Tracheal Extubation of the Difficult Airway
The provision of preformulated tracheal extubation strategies for patients with a difficult airway (DA), experienced or developing during the surgical procedure, and continued control of the airway after tracheal extubation should constitute part of overall DA management (11, 19, 22).
Delayed Tracheal Extubation
Severe laryngeal edema formation justifies a delayed tracheal extubation strategy as it requires some time to resolve; a trial of tracheal extubation may be considered for the following day after repeated airway evaluation.
Staged Tracheal Extubation Using an Airway Exchange Catheter
The American Society of Anesthesiologists Task Force on the Management of the Difficult Airway (1-3), the Canadian Airway Focus Group (12), the Italian expert working group (24) and the Difficult Airway Society Extubation Guidelines Group (19) recommend the short-term use of a ventilating airway exchange catheter (AEC) or a similar device for high-risk tracheal extubations as continuous airway access allowing oxygenation, rescue ventilation, and reversible tracheal extubation when necessary. The catheter is introduced through the existing tracheal tube (TT) and left in place in a midtracheal position until the time when tracheal reintubation danger is minimized or eliminated. When placed in a midtracheal position, the catheters are well tolerated with less patient discomfort. There are several case series confirming the effectiveness and safety of reversible tracheal extubation over an AEC (13, 18, 21).
We also recommend the staged tracheal extubation technique using an AEC for high-risk tracheal extubations (28); however, tracheal reintubation may occasionally fail (7). Therefore, adequate equipment for resecuring the airway should be provided. The main causes for failure are dislodgement of the catheter and inability to advance the TT in a completely blinded fashion over the catheter through the laryngeal aperture into the trachea. The difficulties with TT advancement over an AEC are comparable with those associated with flexible-bronchoscopy assisted (FBA) tracheal intubation; the TT may impinge on the epiglottis or laryngeal structures, preferably on arytenoid cartilages or the interarytenoid area. Jaw thrust or retraction of the tongue and elevation of the epiglottis with a conventional laryngoscope, rotational maneuvers of the TT, and/or change to a smaller-sized TT may overcome these problems (5).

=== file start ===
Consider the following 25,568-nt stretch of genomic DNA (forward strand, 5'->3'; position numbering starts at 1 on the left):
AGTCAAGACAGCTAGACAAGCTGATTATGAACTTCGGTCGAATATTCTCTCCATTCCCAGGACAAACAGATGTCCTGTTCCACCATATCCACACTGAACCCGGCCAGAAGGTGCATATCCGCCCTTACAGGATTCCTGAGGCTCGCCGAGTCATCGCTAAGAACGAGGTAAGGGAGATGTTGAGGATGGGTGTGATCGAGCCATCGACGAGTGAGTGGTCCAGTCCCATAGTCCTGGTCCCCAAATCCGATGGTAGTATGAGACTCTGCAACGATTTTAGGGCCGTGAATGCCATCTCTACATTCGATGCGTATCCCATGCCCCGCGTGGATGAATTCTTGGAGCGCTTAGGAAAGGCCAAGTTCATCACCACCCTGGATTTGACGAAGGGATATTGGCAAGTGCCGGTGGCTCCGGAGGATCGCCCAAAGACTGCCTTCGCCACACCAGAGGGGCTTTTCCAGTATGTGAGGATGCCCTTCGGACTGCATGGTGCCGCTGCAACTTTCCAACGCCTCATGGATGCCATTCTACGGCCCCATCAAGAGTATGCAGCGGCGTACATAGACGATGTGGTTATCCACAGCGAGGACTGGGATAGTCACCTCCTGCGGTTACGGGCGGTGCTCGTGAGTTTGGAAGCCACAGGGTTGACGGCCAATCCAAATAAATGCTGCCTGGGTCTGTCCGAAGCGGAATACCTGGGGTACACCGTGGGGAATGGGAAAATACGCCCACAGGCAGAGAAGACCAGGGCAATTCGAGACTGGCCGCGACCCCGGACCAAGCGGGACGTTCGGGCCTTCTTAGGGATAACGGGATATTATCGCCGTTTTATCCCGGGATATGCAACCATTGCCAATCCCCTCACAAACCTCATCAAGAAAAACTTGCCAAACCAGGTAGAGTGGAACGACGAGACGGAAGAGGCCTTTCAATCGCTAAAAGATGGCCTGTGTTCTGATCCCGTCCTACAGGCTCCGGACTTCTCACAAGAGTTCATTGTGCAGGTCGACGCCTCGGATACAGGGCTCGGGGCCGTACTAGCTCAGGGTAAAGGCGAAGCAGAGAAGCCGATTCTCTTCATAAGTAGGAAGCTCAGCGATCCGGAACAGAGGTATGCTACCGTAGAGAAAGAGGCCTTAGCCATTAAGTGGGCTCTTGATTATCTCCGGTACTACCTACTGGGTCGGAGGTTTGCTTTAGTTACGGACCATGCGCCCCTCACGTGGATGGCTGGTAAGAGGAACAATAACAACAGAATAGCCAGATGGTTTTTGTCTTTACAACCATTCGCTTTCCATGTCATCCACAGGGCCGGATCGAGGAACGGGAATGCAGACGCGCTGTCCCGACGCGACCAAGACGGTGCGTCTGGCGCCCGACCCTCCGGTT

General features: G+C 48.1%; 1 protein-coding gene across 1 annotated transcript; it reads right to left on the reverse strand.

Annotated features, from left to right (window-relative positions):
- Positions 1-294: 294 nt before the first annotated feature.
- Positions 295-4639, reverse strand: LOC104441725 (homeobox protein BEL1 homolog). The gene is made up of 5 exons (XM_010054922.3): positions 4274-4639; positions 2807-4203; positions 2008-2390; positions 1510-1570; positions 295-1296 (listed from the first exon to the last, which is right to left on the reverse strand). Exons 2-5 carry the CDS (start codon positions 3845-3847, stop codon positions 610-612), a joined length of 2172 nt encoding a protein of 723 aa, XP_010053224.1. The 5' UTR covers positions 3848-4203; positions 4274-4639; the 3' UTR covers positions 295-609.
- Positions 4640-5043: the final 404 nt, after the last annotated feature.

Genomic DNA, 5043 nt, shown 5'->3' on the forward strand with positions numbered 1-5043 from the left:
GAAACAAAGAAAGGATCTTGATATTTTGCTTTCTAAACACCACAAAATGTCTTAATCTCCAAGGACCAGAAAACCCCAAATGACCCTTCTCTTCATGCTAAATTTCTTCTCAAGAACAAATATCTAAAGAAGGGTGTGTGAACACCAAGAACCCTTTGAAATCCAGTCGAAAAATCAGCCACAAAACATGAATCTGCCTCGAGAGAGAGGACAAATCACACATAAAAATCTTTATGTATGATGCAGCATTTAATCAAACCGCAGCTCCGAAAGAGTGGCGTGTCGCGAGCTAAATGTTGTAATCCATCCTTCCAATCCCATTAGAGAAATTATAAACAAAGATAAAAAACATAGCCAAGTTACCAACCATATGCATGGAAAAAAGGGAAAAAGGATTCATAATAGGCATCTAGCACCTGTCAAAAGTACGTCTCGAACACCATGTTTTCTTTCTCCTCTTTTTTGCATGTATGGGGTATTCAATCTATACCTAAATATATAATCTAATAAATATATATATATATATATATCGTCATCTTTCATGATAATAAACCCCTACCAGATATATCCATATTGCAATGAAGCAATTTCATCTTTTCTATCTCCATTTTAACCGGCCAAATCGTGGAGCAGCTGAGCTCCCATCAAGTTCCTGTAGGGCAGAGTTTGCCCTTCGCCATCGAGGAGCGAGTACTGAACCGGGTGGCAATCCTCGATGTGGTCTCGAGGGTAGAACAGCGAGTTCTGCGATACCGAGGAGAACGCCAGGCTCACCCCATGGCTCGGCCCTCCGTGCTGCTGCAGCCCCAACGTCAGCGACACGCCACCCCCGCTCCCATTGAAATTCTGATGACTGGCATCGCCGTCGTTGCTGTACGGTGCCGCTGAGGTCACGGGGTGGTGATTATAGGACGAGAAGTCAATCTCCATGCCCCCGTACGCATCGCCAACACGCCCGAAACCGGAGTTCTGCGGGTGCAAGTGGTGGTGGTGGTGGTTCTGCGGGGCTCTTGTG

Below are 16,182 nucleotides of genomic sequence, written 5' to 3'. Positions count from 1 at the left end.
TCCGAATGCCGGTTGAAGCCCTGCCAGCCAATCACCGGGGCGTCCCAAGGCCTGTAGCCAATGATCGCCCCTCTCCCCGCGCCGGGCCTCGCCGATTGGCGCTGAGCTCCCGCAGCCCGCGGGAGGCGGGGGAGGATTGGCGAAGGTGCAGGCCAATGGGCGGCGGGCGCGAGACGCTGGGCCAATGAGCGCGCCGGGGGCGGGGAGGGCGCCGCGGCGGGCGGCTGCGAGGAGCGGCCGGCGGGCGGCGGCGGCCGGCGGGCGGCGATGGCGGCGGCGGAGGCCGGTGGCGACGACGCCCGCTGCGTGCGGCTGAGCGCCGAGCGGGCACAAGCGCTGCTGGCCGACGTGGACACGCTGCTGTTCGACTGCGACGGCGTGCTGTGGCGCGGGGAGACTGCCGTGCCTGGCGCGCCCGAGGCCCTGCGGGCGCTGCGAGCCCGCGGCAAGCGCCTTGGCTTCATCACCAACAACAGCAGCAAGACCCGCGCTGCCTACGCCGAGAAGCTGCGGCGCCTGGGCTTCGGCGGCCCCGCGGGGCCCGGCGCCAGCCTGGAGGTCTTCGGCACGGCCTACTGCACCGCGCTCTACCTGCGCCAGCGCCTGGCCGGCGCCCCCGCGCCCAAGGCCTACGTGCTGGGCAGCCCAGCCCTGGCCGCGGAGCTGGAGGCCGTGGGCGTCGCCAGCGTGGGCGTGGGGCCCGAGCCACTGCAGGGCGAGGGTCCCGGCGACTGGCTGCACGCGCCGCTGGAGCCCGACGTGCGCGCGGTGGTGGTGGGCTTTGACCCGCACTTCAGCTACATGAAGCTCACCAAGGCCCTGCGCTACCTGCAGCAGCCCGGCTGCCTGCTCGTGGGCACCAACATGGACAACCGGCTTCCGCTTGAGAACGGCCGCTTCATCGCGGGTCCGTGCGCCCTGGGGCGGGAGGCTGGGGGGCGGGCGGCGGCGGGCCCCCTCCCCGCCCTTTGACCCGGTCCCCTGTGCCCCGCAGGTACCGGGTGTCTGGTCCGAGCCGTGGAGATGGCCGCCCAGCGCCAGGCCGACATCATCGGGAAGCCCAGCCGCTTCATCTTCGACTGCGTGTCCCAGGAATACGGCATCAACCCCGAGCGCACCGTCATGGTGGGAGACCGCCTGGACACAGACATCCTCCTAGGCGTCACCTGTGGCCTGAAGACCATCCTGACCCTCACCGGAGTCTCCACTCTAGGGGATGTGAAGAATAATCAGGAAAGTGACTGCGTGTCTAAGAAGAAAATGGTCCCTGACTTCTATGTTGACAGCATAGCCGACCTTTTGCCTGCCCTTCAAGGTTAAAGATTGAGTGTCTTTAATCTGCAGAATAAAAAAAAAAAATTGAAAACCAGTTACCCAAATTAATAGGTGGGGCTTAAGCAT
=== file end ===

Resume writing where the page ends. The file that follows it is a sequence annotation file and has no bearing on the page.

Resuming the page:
Tracheal Extubation Using a Flexible Bronchoscope
Tracheal extubation over a flexible bronchoscope (FB) is another proposed technique with the option of FBA tracheal reintubation (22). This technique is limited in time, prone to failures and damages to the FB, and requires an experienced operator and a qualified assistance.
Tracheal Extubation Using a Video Laryngoscope
The laryngeal views provided by videolaryngoscopy are usually superior compared to those obtained with direct laryngoscopy (27). This feature may make video laryngoscopes suitable for high-risk extubation allowing tracheal reintubation under visual control (14). The additional use of an AEC before videolaryngoscopic tracheal extubation may provide more safety in high-risk extubations and may enhance the success of resecuring the airway.
Tracheal Tube Change to a Laryngeal Mask Airway
TT change to a suitable laryngeal mask airway (LMA) may provide access to the airway after tracheal extubation providing rescue ventilation and serving as conduit for tracheal reintubation (3, 19). Alternatively, the LMA may be inserted into the hypopharynx before removal of the TT (16). When the LMA is properly aligned with the larynx, tracheal reintubation may be easy to perform by the two-stage technique of FBA tracheal intubation over an Aintree intubating catheter for guidance of the TT into the trachea (9, 15).
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